A few months ago I was working with a large scale health project, that was covering multiple regions within a large country. The project design was summarised in a version of the Logical Framework. Ideally a good Logical Framework can help by providing a simplified view of the project intentions, through the use of a narrative that tells how the Activities will lead to the Outputs, via some Assumptions and Risks, and how the Outputs will lead to the Purpose level changes, via some Assumptions and Risks, and so on... Running parallel to this story will be some useful indicators, telling us when various events at each stage of the story has taken place.

That is of course in a ideal world. Often the storyline (aka the vertical logic) gets forgotten and the focus switches to the horizontal logic: ensuring there are indicators for each of the events in the narrative, and more!

Unfortunately, in this project, like many others, they had gone overboard with indicators. There were around 70 in all. Just trying to collect data on this set of indicators would be a major challenge for the project, let along analysing and making sense of all the data.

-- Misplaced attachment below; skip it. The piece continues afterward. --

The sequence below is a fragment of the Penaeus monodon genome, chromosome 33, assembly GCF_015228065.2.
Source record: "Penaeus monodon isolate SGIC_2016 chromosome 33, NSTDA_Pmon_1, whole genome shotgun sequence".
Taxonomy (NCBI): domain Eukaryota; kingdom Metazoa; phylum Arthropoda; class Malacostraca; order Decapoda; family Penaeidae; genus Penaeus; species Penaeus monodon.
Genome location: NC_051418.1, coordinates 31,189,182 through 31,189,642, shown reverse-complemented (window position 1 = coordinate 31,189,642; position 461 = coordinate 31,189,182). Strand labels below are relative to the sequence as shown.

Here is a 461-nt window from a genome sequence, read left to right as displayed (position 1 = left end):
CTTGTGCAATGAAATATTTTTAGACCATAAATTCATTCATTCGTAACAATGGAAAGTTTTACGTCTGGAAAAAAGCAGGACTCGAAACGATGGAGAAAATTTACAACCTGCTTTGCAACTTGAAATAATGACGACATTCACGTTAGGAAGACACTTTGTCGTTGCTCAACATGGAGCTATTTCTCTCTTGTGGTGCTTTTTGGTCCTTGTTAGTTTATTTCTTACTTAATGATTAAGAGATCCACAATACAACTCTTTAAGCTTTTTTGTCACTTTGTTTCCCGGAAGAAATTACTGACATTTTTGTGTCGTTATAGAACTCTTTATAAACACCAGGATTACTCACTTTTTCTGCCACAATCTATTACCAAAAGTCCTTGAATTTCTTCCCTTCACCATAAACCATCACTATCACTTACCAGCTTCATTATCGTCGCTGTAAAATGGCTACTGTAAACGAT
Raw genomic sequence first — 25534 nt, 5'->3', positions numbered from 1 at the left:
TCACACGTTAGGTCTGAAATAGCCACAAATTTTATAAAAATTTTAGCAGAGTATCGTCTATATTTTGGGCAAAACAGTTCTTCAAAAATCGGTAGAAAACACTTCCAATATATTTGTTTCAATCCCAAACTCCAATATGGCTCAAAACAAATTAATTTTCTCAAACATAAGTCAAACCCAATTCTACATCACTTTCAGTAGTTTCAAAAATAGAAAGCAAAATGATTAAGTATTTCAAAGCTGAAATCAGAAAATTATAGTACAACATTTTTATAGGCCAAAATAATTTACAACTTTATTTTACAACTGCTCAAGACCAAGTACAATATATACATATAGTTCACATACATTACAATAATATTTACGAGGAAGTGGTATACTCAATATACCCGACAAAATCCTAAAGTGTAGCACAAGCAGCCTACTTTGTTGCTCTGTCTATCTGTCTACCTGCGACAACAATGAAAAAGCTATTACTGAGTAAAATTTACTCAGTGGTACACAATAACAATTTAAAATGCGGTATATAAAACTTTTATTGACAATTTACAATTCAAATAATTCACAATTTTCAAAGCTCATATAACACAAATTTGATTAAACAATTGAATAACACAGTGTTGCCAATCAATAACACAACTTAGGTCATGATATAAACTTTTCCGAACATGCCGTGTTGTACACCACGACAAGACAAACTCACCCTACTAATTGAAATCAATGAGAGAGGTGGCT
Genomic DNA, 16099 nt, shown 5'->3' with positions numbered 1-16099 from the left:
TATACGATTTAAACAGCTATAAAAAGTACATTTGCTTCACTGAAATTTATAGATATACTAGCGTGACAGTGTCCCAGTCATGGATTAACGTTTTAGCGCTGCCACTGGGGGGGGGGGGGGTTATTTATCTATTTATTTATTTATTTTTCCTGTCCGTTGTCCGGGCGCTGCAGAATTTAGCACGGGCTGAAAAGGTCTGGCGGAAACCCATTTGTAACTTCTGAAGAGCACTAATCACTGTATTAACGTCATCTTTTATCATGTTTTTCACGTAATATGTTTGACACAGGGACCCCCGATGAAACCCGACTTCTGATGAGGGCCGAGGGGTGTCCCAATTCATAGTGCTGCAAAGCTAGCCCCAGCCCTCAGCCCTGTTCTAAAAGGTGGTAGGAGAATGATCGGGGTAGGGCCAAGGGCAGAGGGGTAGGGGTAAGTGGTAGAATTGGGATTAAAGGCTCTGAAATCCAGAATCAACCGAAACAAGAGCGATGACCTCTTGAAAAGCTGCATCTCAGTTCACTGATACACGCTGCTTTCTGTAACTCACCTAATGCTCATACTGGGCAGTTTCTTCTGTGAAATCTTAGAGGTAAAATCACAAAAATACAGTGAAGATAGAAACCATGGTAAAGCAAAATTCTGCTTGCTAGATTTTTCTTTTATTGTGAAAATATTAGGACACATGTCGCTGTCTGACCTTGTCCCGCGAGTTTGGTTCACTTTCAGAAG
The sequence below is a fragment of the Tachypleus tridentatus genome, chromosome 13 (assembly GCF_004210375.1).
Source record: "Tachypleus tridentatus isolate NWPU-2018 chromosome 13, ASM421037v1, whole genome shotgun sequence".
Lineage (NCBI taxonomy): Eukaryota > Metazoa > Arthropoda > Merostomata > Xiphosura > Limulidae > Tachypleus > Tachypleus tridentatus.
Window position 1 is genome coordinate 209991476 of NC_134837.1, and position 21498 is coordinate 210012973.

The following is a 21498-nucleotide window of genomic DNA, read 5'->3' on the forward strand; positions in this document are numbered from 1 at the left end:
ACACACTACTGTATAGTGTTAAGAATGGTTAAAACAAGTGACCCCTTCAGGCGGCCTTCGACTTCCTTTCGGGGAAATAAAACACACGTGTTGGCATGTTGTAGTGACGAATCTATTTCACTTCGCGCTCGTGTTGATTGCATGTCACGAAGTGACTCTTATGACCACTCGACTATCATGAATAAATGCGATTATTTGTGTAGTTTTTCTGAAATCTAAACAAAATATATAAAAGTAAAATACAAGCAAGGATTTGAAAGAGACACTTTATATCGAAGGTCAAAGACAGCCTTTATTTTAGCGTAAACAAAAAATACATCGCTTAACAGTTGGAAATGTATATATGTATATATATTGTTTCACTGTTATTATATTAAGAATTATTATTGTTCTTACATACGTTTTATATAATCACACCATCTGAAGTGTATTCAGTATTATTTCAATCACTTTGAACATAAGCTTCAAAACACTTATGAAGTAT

As readers of this blog may know, I am interested in network models as alternatives to the use of linear logic models (e.g. the Logical Framework) to represent development project plans, and their results. I am also interested in the use of network models as a means of complementing the use of Logical Framework. Within this health project, and its 70 indicators, there was an interesting opportunity to use a network model to complement and manage some of the weaknesses of the project's Logical Framework.

Sitting down with someone who knew more about the project than I did, we developed a simple network model of how the indicators might be expected to link up with each other. An indicator was deemed to be linked to another indicator if we thought the change that it represented could help cause the change represented by the other indicator. We drew the network using some simple network analysis software that I had at hand, called Visualyzer, but it could just have easily been done with the Draw function in Excel. I will show an "anonomised" version of the network diagram below.